Validation is a crucial step in the drug-discovery process and has been proposed as the major reason for later failure of drug discovery projects. Most drugs are inhibitors that block the action of a particular target protein. But the only way to be completely certain that a protein is instrumental in a given disease is to test the idea in humans. Obviously such clinical trials cannot be used for initial drug discovery, which means that a potential target must undergo a validation process — its role in disease must be clearly defined before drugs are sought that act against it, patient populations susceptible to intervention using this target must be identified, and simple experiments carried out to confirm regulation of the target (or its downstream effects) have the expected affect in a cellular system.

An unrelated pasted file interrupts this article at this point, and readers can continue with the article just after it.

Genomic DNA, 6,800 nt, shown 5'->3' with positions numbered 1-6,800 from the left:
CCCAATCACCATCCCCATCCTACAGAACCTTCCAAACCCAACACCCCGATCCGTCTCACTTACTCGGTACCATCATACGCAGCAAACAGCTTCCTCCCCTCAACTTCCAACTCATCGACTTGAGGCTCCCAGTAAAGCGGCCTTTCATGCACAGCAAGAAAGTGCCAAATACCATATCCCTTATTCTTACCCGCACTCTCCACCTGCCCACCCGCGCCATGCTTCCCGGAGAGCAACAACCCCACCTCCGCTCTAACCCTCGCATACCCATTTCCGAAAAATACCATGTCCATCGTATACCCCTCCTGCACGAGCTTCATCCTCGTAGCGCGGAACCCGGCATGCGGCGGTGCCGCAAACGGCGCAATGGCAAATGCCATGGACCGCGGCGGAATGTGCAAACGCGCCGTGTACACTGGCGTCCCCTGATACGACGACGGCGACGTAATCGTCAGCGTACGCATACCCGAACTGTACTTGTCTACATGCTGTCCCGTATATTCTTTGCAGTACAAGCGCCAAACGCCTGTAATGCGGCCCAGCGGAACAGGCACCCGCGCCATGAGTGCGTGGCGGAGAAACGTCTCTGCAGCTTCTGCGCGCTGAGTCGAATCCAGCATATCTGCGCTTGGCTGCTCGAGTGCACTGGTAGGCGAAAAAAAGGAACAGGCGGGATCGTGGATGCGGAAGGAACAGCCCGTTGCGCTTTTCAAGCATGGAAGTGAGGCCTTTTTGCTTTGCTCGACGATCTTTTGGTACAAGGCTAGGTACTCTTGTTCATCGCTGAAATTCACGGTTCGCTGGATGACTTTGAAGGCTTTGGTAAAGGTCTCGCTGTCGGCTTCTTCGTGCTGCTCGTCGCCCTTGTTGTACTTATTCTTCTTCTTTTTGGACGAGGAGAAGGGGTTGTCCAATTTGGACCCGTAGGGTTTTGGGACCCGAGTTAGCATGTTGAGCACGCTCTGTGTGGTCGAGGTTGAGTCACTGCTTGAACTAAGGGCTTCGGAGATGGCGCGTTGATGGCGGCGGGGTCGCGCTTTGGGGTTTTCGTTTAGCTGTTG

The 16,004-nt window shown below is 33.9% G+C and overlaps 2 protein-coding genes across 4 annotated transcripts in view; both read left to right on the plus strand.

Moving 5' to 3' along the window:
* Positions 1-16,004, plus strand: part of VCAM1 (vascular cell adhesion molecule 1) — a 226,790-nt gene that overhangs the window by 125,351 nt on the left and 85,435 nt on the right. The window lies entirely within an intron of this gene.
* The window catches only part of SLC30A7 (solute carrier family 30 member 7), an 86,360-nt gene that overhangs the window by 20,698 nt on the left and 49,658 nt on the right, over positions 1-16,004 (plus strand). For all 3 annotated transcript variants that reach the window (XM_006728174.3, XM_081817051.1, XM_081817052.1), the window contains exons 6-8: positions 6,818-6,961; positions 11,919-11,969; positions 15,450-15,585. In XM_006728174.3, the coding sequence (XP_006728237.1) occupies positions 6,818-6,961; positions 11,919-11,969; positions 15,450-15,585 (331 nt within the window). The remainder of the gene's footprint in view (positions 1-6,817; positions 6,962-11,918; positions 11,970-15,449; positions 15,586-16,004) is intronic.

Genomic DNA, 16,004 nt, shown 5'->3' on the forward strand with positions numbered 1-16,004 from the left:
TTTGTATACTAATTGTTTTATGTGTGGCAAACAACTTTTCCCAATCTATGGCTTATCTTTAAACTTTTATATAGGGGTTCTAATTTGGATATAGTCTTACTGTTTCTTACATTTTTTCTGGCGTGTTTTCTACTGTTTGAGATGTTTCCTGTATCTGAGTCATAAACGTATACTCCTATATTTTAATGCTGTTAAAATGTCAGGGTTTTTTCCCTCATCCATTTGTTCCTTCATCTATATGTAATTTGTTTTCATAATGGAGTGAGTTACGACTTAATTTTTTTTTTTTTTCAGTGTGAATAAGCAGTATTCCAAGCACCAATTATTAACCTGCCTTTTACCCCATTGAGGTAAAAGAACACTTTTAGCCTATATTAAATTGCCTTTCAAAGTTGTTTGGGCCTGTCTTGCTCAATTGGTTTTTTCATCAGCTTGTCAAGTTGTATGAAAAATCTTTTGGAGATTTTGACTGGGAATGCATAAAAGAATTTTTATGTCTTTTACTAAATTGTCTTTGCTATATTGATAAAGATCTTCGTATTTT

We believe the link between Drug Discovery and the Clinical setting to be critical for improving success rates for translating fundamental scientific discoveries into new treatments for patients. To that end it is vital that clinical observations are used to direct and focus drug discovery objectives at an early stage. These include (i) information on genetic backgrounds thought to be susceptible to specific intervention using s mall molecules, (ii) opportunities for co-dosing a potential treatment with emerging therapies and (iii) early evaluation of drug candidates in well annotated tissue banks. We anticipate all such activities will reduce attrition rates in phase 2 and phase 3 clinical trials.